Home Bread-Bakers v096.n070.4

re: Whole Wheat Flour

bzwax@tiac.net (rich)
Sat, 21 Dec 1996 09:42:59 -0500
"Ron Cochran" <cochran@vbe.com> wrote:
>>Can anyone help me with this?  What does it mean to start tasting "old" and
how long does it take for this to happen?  That is, how long can I keep it
in just a cool, dark air-tight container without freezing it?  It is going
to be pretty hard to freeze 25lb. of flour.>>

One of the reasons that white flour came so into vogue is that it has such
a long shelf life. As you may know, it has the bran and germ removed from
the wheat.  The bran and germ contain about 1/2 of the oils of the wheat
berry. (1 c white flour contains 1 gm fat; ww contains 2 gm).  It is these
oils that go rancid over time or with exposure to heat.

This is the exact reason you need to store y our Whole Wheat flour well.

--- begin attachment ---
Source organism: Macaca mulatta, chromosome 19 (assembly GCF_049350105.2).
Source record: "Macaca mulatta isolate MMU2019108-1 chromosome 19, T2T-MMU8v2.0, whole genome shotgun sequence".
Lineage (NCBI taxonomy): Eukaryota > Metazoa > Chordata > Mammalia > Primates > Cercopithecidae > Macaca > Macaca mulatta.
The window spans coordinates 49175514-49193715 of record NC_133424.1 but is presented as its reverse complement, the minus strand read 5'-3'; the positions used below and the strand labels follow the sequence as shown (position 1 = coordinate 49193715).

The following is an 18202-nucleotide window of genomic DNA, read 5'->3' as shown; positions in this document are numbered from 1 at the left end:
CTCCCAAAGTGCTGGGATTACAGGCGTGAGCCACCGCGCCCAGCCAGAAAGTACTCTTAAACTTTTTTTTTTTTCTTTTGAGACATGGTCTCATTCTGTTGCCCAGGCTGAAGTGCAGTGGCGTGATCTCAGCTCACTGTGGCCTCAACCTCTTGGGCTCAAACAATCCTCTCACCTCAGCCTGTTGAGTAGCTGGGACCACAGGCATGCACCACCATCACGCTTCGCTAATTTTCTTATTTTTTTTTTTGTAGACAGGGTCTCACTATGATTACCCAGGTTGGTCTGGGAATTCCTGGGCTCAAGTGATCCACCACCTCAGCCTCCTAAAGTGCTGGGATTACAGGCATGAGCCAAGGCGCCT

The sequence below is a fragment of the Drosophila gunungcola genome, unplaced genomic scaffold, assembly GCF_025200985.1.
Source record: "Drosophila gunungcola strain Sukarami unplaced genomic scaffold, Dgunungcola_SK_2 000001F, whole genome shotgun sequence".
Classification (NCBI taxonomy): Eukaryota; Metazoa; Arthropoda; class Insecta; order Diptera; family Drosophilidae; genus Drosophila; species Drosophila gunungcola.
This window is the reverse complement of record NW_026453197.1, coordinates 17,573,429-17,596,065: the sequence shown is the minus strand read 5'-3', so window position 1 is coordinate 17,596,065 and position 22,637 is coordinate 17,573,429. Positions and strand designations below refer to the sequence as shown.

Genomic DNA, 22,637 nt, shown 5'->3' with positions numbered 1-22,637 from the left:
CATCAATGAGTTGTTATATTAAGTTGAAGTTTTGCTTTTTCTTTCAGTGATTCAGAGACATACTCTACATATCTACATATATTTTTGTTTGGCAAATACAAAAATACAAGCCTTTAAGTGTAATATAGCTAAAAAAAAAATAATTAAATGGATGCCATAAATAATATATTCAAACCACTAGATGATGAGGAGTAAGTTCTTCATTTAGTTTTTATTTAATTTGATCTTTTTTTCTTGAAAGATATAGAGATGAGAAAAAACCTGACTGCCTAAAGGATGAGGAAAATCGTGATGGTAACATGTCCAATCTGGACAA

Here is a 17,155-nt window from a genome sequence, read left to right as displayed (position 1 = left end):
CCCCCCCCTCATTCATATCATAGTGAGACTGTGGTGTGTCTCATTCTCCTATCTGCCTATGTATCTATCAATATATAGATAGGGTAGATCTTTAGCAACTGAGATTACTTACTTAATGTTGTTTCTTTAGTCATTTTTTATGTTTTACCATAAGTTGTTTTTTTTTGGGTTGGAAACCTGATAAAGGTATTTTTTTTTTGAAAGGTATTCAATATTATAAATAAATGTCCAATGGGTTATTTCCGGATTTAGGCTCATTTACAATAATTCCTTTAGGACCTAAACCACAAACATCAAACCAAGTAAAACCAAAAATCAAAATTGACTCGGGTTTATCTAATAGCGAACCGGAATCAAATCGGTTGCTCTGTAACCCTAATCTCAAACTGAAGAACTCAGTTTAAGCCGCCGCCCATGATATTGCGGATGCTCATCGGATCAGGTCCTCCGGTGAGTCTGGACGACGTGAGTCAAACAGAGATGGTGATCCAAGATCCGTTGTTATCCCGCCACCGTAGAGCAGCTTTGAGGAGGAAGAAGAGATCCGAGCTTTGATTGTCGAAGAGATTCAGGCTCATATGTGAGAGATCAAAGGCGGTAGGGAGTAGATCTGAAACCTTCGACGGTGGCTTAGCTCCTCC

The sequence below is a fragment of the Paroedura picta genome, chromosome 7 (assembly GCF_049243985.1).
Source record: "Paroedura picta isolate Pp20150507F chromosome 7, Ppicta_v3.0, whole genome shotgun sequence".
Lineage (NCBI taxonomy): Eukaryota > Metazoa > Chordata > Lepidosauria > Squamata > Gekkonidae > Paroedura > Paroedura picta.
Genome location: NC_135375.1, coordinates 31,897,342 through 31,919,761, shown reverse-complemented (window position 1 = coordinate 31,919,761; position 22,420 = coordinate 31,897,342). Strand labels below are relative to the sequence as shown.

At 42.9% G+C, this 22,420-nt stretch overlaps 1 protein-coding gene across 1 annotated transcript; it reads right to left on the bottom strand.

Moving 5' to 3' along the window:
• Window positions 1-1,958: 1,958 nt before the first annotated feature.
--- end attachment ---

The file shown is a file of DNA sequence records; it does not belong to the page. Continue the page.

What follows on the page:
Freezing retards the spoilage.  It will smell "off" if that happens, and
taste bitter.  This may be the bitter taste many people complain about when
they venture into whole wheat baking, particularly if they use a sack of
flour they have had on hand a long time.

If you can't get it all into your freezer, how about putting in as much as
seems reasonable?  And, how about your basement? is it cooler there?  Here
in New England for about 4-5 months of the year, we have what I call the
"walk-OUT freezer."  In a pinch, a dry, unheated shed or garage could be a
storage place (though the mice like the area, too, so don't use the paper
bag for storage...you'll need tougher stuff than that to keep them out!).

You might find a friend(s) to split the bag with. That way, it gets used up
faster and storage isn't a problem.

Concord, MA
http: //www.concordma.com